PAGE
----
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Broadcom acquisition of Brocade leaves three major FC vendors

Broadcom acquired Brocade in a $5.9 billion deal that will leave the Fibre Channel industry with three major vendors, but analysts predict FC will remain viable for years.

Broadcom Ltd.'s $5.9 billion deal to acquire Brocade Communications Systems Inc. will shrink the Fibre Channel...

storage networking industry to only three major vendors.

But storage experts said the pending Broadcom acquisition of the largest Fibre Channel (FC) vendor would have little impact on FC's long-term trajectory. Some predicted the end result could be a strengthening effect for the lossless storage networking technology that enterprises tend to favor for their most mission-critical workloads.

"Avago-Broadcom did not pay $6 billion just to kill off Fibre Channel," Russ Fellows, a senior partner and analyst at Evaluator Group Inc., in Boulder, Colo., wrote in an email.

Avago Technologies purchased Broadcom Corp. for $37 billion in February 2016, and it took the name Broadcom when the deal closed. Broadcom's newly acquired FC switches will complement the FC host bus adapters (HBAs) that Avago secured through its purchase of Emulex Corp. for $606 million in 2015.

Fellows noted the market cap of the two premier FC vendors, Broadcom and Cisco, now stands at about $68 billion and $150 billion, respectively. The third major FC vendor, semiconductor vendor Cavium Inc., disclosed plans in June to buy QLogic Corp., Emulex's HBA rival, for $1 billion.

The Broadcom acquisition of Brocade -- officially announced Wednesday -- caught some analysts and customers by surprise, while others said they expected an eventual sale.

"We've been talking about an acquisition of Brocade for years -- almost as long as we've been working with them," said Brocade customer Martin Littmann, CTO and chief information security officer at Houston-based Kelsey-Seybold Clinic. "The rumors of Brocade being acquired come in and out all the time."

Littmann said the Broadcom acquisition is "probably as good" an outcome as possible, with the least potential for conflict with Brocade's OEM partners.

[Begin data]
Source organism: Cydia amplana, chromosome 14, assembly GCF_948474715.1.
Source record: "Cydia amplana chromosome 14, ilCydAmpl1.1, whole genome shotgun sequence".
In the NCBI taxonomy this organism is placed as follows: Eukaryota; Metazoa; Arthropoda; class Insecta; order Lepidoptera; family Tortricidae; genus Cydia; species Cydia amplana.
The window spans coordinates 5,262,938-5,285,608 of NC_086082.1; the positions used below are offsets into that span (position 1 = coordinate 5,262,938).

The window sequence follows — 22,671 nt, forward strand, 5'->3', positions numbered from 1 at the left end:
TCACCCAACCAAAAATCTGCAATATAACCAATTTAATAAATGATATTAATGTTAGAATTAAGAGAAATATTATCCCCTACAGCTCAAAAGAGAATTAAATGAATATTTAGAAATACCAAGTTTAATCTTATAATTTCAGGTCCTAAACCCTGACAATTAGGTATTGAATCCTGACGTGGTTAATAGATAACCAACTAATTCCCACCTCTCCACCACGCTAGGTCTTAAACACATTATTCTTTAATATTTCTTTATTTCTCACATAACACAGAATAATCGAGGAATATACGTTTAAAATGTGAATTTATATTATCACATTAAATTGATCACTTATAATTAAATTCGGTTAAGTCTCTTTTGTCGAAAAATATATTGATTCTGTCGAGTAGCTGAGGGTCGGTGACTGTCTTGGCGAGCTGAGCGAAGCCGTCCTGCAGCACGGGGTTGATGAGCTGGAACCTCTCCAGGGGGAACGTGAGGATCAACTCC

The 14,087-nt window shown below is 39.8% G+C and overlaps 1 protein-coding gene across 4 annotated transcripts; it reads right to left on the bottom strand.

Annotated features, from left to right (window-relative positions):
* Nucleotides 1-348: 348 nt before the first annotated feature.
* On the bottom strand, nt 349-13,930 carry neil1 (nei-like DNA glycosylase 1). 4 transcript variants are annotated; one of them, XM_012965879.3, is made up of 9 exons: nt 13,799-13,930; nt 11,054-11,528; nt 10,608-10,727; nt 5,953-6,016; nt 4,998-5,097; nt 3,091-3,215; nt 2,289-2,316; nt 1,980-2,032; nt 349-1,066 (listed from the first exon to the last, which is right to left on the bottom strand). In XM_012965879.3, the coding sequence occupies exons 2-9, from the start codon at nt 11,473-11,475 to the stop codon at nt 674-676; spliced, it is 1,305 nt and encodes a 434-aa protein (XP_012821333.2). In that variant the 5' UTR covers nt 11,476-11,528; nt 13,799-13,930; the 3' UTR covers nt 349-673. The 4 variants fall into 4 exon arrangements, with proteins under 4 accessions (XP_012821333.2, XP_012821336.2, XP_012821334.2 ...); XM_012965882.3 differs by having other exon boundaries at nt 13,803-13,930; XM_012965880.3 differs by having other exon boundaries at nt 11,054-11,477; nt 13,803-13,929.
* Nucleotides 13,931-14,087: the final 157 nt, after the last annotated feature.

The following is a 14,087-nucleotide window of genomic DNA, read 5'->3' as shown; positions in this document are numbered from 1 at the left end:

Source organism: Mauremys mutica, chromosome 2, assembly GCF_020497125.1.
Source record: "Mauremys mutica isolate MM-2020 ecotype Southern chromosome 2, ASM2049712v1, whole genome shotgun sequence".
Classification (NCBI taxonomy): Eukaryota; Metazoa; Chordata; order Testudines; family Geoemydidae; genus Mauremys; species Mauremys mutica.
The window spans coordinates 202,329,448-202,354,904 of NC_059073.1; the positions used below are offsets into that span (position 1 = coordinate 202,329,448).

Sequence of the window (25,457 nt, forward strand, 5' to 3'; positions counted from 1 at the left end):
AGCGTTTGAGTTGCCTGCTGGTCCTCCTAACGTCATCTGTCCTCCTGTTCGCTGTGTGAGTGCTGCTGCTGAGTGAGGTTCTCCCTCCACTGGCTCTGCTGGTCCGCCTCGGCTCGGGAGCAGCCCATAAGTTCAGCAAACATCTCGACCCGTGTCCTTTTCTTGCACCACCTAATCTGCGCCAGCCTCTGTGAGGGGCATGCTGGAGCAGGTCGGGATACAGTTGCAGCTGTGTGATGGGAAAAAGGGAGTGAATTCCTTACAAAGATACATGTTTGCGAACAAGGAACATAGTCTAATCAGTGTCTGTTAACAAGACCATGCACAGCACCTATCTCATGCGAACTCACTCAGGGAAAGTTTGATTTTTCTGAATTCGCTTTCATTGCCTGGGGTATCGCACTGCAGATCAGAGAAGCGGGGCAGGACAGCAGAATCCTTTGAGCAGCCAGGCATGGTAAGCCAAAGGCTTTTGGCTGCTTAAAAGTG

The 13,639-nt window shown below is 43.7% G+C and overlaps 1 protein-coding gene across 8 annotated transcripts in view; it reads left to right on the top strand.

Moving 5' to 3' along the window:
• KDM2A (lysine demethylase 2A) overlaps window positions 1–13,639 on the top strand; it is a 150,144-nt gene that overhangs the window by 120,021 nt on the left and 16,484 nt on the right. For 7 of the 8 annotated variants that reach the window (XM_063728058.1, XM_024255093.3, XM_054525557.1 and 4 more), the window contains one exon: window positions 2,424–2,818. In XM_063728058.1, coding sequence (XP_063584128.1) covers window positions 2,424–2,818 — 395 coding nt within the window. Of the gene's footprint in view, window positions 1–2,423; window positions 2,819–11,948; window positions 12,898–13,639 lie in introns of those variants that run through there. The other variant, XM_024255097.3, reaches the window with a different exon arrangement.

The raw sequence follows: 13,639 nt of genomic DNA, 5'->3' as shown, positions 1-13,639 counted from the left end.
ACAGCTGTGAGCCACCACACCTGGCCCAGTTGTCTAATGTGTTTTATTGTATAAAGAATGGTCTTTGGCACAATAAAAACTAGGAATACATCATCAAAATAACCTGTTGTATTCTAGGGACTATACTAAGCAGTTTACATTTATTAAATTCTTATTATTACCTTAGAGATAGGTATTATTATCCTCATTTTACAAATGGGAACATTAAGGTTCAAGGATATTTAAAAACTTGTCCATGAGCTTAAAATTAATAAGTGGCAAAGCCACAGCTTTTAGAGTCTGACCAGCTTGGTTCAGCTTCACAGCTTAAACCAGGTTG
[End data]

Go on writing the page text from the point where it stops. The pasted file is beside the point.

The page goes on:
In a blog posted Wednesday after the deal was officially announced, Brocade CEO Lloyd Carney wrote that he was not actively shopping Brocade, but Broadcom made an offer that was too good to refuse.

"We were not looking to sell the company," Carney wrote. "However, when Broadcom approached us with a compelling offer, we had an obligation to consider that offer, along with other alternative opportunities."

Divesting Brocade IP networking

Broadcom doesn't expect the acquisition to close before mid-2017. The semiconductor specialist plans to keep Brocade's FC SAN switching technology and divest Brocade's IP networking business, which includes wireless and campus networking, data center switching and routing, and software products.

The divestiture was disappointing to customers, such as Kelsey-Seybold Clinic, which uses Brocade FC and IP networking technology in the data center.

"It would be nice to have adapters for Fibre Channel directors and IP all under the same manufacturer to try to get them interoperable," said Chris Breaux, manager of IT systems technology at Kelsey-Seybold.

"We have always tried to keep an eye and limit the number of vendors that we have to deal with within the data center," Littmann added. "[The divestiture] affects us in that it automatically, effectively adds another vendor into our data center. But you just have to live with all the consolidations and divestitures that happen in the IT space."

Ed Czerwin, a senior systems engineer at Sonova AG, based in Switzerland, said he was planning to look into Brocade IP networking as a "competitor to the more expensive Cisco gear" with the company's next infrastructure refresh.

"We liked the prospect of their IP gear because we are already very familiar with their FC product, and it is stable and reliable," Czerwin said.

Reasons for Ethernet divestiture

Broadcom CEO Hock Tan said in a conference call that his company sells semiconductors primarily to OEM system vendors, such as Dell Technologies, Hewlett Packard Enterprise and IBM, just as Brocade does with its FC SAN switch business. But Brocade's IP networking technology would represent a competitive threat to those OEMs, since many of them also sell Ethernet switches, he noted.